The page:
Because horses are a prey species, it can be challenging to identify signs of pain. In the wild, they will hide their illnesses and injuries to avoid attracting predators. Whilst we cannot use the same innate methods of pain recognition as we use in people, there are some important steps that we can take on a day to day basis to ensure that our horses are safe and well.
Examine your horse from a distance
This is important to do every day. Knowing what your horse’s usual demeanour is, will allow you to recognise any changes. When we are called out to poorly horses, one of the main questions that we ask is if there has been any change in their behaviour or management. Some of the things to look out for are:
Are they bright and alert?
Interacting with their surroundings and other people or horses? Or are they just stood still on their own, with their head low to the ground?
Does their coat look bright and glossy?
A dull or overly long, fluffed-up coat could indicate that your horse is not feeling well, or could be suffering from a disease such as ‘Cushings’.
Are they weight bearing evenly on all four legs?
It sounds obvious, but all four legs should be on the ground! Horses may rest their hindlimbs, but they shouldn’t be seen resting a front leg. Equally, if they seem to be repeatedly shifting their weight, this can be a sign of musculoskeletal pain and warrants further investigation.
Are they eating normally?
Are they interested in the grass/hay/hard feed around them? Is any feed falling out of their mouth? This is known as ‘quidding’ and can indicate a dental issue.
Have they been drinking?
Horses will drink 25-55 litres of water per day depending on the weather, their diet and how much exercise they are taking. If they are poorly, horses will often fail to drink a normal quantity of water, and dehydration can cause some serious problems.
Have they passed normal droppings and urine?
An absence of droppings could be the first sign that your horse is developing colic.
How are they tolerating the presence of flies and other insects?
At this time of year, we see numerous flying, biting insects which can cause severe irritation to horses. If your horse is seen persistently stamping, biting and swishing their tail in the field, it could be a sign of a hypersensitivity issue.
As vets, if you call us out, we will perform a thorough clinical examination of your horse to pick up any abnormalities. However, there is no reason why much this examination cannot be carried out, by horse owners, on a day to day basis. The easiest way to make sure you cover all the bases is to take a ‘head to tail’ approach.
Things to check are:
If you carefully raise your horse’s lips, their gums should be a pink colour, and when touched they should feel moist- indicating hydration. If your horse is well behaved, you can firmly press their gum with the pad of your finger, so that it turns white. When you remove your finger, the time the gum takes to return to its normal pink colour should be less than two seconds. This is known as measuring the ‘capillary refill time’. If the time it takes to become pink is more like 4 or 5 seconds, it could be an indication that your horse is dehydrated.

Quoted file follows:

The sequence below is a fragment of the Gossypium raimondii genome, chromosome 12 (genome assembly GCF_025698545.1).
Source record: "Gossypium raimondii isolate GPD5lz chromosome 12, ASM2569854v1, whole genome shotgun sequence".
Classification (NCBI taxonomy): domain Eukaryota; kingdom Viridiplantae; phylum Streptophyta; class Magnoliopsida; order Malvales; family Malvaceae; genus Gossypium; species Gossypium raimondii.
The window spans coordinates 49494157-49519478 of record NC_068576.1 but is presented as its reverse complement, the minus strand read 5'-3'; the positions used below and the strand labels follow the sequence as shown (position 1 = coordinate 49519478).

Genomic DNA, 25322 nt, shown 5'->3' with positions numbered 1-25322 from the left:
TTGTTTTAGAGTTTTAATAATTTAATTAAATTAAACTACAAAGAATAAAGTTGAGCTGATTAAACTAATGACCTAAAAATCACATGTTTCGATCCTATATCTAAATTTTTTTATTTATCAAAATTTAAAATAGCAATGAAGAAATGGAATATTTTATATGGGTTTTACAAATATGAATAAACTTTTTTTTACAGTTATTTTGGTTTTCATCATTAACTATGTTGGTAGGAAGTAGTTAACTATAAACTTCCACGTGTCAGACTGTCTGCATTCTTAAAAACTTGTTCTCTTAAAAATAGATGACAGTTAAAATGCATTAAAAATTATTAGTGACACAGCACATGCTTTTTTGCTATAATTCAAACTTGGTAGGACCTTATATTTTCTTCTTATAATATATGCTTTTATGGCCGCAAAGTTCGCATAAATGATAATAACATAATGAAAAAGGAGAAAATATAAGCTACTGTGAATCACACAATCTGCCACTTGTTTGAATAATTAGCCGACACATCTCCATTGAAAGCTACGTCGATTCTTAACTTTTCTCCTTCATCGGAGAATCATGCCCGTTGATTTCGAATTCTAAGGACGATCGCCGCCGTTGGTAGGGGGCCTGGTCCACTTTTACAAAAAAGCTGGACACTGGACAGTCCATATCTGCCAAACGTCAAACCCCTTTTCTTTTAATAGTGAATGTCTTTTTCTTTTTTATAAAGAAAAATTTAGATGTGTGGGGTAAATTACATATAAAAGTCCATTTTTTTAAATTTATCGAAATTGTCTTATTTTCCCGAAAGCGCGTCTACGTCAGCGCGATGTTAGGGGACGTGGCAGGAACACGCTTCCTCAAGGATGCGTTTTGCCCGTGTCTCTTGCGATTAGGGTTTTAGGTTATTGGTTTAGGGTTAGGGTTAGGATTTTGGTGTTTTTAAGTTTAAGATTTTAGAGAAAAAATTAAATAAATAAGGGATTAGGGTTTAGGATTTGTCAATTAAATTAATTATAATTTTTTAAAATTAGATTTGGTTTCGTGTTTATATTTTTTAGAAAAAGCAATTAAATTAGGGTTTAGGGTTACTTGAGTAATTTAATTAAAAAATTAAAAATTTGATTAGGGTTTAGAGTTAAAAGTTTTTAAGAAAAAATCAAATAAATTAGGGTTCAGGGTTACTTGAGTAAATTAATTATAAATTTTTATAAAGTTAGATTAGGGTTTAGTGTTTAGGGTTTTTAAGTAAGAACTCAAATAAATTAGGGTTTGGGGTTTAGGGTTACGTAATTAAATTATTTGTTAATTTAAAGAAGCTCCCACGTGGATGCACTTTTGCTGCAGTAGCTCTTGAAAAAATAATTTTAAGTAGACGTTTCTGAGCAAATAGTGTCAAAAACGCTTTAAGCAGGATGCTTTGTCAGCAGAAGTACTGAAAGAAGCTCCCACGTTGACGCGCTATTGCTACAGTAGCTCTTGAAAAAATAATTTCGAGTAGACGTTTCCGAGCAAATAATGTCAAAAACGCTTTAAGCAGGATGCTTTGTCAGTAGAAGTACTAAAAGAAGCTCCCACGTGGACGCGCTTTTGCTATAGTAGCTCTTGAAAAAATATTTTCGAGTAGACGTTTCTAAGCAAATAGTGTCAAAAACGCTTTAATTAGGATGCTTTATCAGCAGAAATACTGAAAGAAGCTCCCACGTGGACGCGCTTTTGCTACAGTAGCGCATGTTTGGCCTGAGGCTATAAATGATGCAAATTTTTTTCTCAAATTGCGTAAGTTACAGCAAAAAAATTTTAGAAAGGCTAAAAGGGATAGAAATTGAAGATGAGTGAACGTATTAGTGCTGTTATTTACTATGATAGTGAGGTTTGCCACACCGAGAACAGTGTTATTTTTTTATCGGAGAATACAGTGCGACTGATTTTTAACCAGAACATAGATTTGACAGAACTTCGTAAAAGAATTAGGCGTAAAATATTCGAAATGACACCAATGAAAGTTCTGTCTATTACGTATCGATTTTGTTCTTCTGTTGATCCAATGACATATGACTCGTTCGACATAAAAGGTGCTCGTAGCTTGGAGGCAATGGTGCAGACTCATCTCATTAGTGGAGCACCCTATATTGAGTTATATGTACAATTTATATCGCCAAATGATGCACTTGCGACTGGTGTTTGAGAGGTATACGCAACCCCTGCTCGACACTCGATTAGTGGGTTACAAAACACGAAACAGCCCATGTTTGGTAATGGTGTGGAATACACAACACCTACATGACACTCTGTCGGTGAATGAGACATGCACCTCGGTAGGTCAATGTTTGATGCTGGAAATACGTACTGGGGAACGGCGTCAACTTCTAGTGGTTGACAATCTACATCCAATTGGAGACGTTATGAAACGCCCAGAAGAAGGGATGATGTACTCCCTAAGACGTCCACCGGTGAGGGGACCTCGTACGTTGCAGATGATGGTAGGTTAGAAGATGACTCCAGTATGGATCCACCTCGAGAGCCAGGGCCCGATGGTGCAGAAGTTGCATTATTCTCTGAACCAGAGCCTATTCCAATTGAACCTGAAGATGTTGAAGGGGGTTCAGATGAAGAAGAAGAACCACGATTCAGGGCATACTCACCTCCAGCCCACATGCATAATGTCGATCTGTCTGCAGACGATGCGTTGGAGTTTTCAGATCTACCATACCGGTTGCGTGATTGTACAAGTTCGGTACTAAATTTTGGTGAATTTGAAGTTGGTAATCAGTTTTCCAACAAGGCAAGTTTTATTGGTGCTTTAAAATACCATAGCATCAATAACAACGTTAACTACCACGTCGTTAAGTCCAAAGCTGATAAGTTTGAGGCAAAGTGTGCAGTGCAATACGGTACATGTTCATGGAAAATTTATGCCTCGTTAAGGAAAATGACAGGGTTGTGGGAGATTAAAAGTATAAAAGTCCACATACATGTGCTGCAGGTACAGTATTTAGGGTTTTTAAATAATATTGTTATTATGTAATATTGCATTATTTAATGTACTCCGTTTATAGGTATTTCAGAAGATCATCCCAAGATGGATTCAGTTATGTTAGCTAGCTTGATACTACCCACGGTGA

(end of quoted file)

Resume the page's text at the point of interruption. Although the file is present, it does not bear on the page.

These should be bright and open. If the eyelids are partially, or fully shut, this is a sign of pain, and your veterinarian should be contacted. They eyelids themselves should not be puffy, and there should be no discharge coming from the eyes.
You don’t need a stethoscope to check your horse’s heart rate! The pulse can be felt on your horse’s jaw. If you are unsure as to where the pulse should be taken in the horse, please see our video on ‘how to take a TPR’. Just count the number of beats over 30 seconds and multiply by 2 to obtain your horse’s heart rate. It should normally lie between 28 and 48 beats per minute.
To do this, take a step back and watch your horse’s chest move. Don’t try and count the breaths by placing a hand under the nostrils as horse’s will often start sniffing your hand or holding their breath when you do this! A normal respiratory rate for a horse is between 8-16 breaths per minute. Higher than this could indicate a respiratory disease, such as equine asthma, or pain.
We usually listen to a horse’s gut sounds using a stethoscope, however, if your horse is well behaved, you may be able to lay your ear on their abdomen, just behind the end of the ribcage, and listen for gut sounds. Remember to listen on both the left and right hand side. They should be gurgling away, and if you cannot hear them, it might be suggestive of colic.
A rectal temperature should be taken with a plastic, digital thermometer. Always stand to the side of your horse when doing this- even if they aren’t known to kick, not many horses appreciate having their temperature taken! Apply a small quantity of clean Vaseline to the thermometer as lubrication, and once inserted, make sure you carefully press the thermometer up against the wall of the rectum, to make sure you’re taking an accurate reading, rather than measuring the temperature of your horse’s droppings!
Legs and feet
Run your hands carefully down all four legs checking for any heat, swelling or wounds. Make sure to check you’re the digital pulses- they can be felt either side of the fetlock. Gently place your fingers over the artery (which feels like a squashy tube) and see if you can feel your horse’s pulse. If it is ‘bounding’ under your fingers, it is likely to indicate problem in the foot, such as an abscess, or laminitis. Also check for warmth in the hooves. They should all feel cool to touch, and if they are hot, again it could indicate a problem.